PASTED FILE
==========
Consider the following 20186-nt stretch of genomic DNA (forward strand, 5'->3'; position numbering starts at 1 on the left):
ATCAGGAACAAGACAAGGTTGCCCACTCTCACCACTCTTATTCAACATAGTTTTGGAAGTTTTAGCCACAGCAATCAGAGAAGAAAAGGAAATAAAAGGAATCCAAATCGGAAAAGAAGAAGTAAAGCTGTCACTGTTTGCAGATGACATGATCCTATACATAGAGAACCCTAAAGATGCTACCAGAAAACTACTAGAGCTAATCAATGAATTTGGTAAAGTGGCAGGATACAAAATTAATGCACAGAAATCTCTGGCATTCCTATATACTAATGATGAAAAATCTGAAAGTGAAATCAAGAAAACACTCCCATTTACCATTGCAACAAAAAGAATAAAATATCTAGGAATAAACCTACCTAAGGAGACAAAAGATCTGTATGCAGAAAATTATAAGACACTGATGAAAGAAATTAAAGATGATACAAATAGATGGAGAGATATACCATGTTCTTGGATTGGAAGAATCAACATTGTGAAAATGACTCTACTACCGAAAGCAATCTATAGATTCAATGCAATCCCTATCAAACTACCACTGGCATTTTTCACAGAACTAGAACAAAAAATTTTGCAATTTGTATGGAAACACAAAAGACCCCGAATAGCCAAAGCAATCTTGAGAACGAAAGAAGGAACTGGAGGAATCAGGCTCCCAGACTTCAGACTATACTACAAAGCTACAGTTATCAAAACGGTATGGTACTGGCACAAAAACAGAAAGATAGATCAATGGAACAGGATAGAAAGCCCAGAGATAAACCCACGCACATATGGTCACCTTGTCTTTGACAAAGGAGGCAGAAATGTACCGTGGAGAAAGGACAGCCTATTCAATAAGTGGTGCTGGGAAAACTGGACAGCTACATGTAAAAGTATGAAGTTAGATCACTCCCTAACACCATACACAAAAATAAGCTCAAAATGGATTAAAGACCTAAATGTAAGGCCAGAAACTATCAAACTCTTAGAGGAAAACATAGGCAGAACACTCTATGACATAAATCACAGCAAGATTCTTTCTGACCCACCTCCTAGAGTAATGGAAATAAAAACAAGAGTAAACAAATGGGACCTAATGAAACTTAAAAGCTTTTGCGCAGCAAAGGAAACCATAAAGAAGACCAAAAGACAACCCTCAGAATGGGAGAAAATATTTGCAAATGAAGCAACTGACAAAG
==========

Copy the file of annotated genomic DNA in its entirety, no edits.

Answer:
Consider the following 20186-nt stretch of genomic DNA (forward strand, 5'->3'; position numbering starts at 1 on the left):
ATCAGGAACAAGACAAGGTTGCCCACTCTCACCACTCTTATTCAACATAGTTTTGGAAGTTTTAGCCACAGCAATCAGAGAAGAAAAGGAAATAAAAGGAATCCAAATCGGAAAAGAAGAAGTAAAGCTGTCACTGTTTGCAGATGACATGATCCTATACATAGAGAACCCTAAAGATGCTACCAGAAAACTACTAGAGCTAATCAATGAATTTGGTAAAGTGGCAGGATACAAAATTAATGCACAGAAATCTCTGGCATTCCTATATACTAATGATGAAAAATCTGAAAGTGAAATCAAGAAAACACTCCCATTTACCATTGCAACAAAAAGAATAAAATATCTAGGAATAAACCTACCTAAGGAGACAAAAGATCTGTATGCAGAAAATTATAAGACACTGATGAAAGAAATTAAAGATGATACAAATAGATGGAGAGATATACCATGTTCTTGGATTGGAAGAATCAACATTGTGAAAATGACTCTACTACCGAAAGCAATCTATAGATTCAATGCAATCCCTATCAAACTACCACTGGCATTTTTCACAGAACTAGAACAAAAAATTTTGCAATTTGTATGGAAACACAAAAGACCCCGAATAGCCAAAGCAATCTTGAGAACGAAAGAAGGAACTGGAGGAATCAGGCTCCCAGACTTCAGACTATACTACAAAGCTACAGTTATCAAAACGGTATGGTACTGGCACAAAAACAGAAAGATAGATCAATGGAACAGGATAGAAAGCCCAGAGATAAACCCACGCACATATGGTCACCTTGTCTTTGACAAAGGAGGCAGAAATGTACCGTGGAGAAAGGACAGCCTATTCAATAAGTGGTGCTGGGAAAACTGGACAGCTACATGTAAAAGTATGAAGTTAGATCACTCCCTAACACCATACACAAAAATAAGCTCAAAATGGATTAAAGACCTAAATGTAAGGCCAGAAACTATCAAACTCTTAGAGGAAAACATAGGCAGAACACTCTATGACATAAATCACAGCAAGATTCTTTCTGACCCACCTCCTAGAGTAATGGAAATAAAAACAAGAGTAAACAAATGGGACCTAATGAAACTTAAAAGCTTTTGCGCAGCAAAGGAAACCATAAAGAAGACCAAAAGACAACCCTCAGAATGGGAGAAAATATTTGCAAATGAAGCAACTGACAAAG